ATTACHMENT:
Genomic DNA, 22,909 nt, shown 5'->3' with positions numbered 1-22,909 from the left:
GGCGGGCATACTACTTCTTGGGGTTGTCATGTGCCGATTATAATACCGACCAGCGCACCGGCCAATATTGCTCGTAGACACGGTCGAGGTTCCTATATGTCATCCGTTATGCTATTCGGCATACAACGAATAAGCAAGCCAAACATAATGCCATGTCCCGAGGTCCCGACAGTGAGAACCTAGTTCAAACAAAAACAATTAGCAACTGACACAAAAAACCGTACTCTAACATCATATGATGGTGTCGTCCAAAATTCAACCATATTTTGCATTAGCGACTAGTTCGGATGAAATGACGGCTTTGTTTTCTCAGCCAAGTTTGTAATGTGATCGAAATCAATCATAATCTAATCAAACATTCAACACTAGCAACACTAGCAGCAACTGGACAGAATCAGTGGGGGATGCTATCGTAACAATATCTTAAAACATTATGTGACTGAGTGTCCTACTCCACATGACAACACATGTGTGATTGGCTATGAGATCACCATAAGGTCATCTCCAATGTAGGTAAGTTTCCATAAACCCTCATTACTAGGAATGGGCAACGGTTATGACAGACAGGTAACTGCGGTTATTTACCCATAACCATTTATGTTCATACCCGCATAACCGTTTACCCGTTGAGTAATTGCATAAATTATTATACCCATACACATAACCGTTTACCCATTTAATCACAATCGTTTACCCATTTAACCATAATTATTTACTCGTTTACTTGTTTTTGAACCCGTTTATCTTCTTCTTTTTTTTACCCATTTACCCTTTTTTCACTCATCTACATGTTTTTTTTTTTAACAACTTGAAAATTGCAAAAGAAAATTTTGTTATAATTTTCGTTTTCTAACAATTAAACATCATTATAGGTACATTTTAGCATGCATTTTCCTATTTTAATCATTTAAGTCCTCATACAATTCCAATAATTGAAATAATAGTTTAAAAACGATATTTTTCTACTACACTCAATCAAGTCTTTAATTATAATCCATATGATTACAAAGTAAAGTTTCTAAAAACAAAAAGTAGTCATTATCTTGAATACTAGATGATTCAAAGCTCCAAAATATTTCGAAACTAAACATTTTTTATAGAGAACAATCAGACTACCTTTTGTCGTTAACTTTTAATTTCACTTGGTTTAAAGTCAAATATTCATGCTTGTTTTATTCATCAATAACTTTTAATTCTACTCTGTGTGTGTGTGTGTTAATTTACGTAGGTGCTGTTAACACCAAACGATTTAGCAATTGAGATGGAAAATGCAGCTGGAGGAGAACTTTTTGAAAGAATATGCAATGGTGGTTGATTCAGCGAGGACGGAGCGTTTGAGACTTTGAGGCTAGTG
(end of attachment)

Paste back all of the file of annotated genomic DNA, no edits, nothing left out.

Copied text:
Genomic DNA, 22,909 nt, shown 5'->3' with positions numbered 1-22,909 from the left:
GGCGGGCATACTACTTCTTGGGGTTGTCATGTGCCGATTATAATACCGACCAGCGCACCGGCCAATATTGCTCGTAGACACGGTCGAGGTTCCTATATGTCATCCGTTATGCTATTCGGCATACAACGAATAAGCAAGCCAAACATAATGCCATGTCCCGAGGTCCCGACAGTGAGAACCTAGTTCAAACAAAAACAATTAGCAACTGACACAAAAAACCGTACTCTAACATCATATGATGGTGTCGTCCAAAATTCAACCATATTTTGCATTAGCGACTAGTTCGGATGAAATGACGGCTTTGTTTTCTCAGCCAAGTTTGTAATGTGATCGAAATCAATCATAATCTAATCAAACATTCAACACTAGCAACACTAGCAGCAACTGGACAGAATCAGTGGGGGATGCTATCGTAACAATATCTTAAAACATTATGTGACTGAGTGTCCTACTCCACATGACAACACATGTGTGATTGGCTATGAGATCACCATAAGGTCATCTCCAATGTAGGTAAGTTTCCATAAACCCTCATTACTAGGAATGGGCAACGGTTATGACAGACAGGTAACTGCGGTTATTTACCCATAACCATTTATGTTCATACCCGCATAACCGTTTACCCGTTGAGTAATTGCATAAATTATTATACCCATACACATAACCGTTTACCCATTTAATCACAATCGTTTACCCATTTAACCATAATTATTTACTCGTTTACTTGTTTTTGAACCCGTTTATCTTCTTCTTTTTTTTACCCATTTACCCTTTTTTCACTCATCTACATGTTTTTTTTTTTAACAACTTGAAAATTGCAAAAGAAAATTTTGTTATAATTTTCGTTTTCTAACAATTAAACATCATTATAGGTACATTTTAGCATGCATTTTCCTATTTTAATCATTTAAGTCCTCATACAATTCCAATAATTGAAATAATAGTTTAAAAACGATATTTTTCTACTACACTCAATCAAGTCTTTAATTATAATCCATATGATTACAAAGTAAAGTTTCTAAAAACAAAAAGTAGTCATTATCTTGAATACTAGATGATTCAAAGCTCCAAAATATTTCGAAACTAAACATTTTTTATAGAGAACAATCAGACTACCTTTTGTCGTTAACTTTTAATTTCACTTGGTTTAAAGTCAAATATTCATGCTTGTTTTATTCATCAATAACTTTTAATTCTACTCTGTGTGTGTGTGTGTTAATTTACGTAGGTGCTGTTAACACCAAACGATTTAGCAATTGAGATGGAAAATGCAGCTGGAGGAGAACTTTTTGAAAGAATATGCAATGGTGGTTGATTCAGCGAGGACGGAGCGTTTGAGACTTTGAGGCTAGTG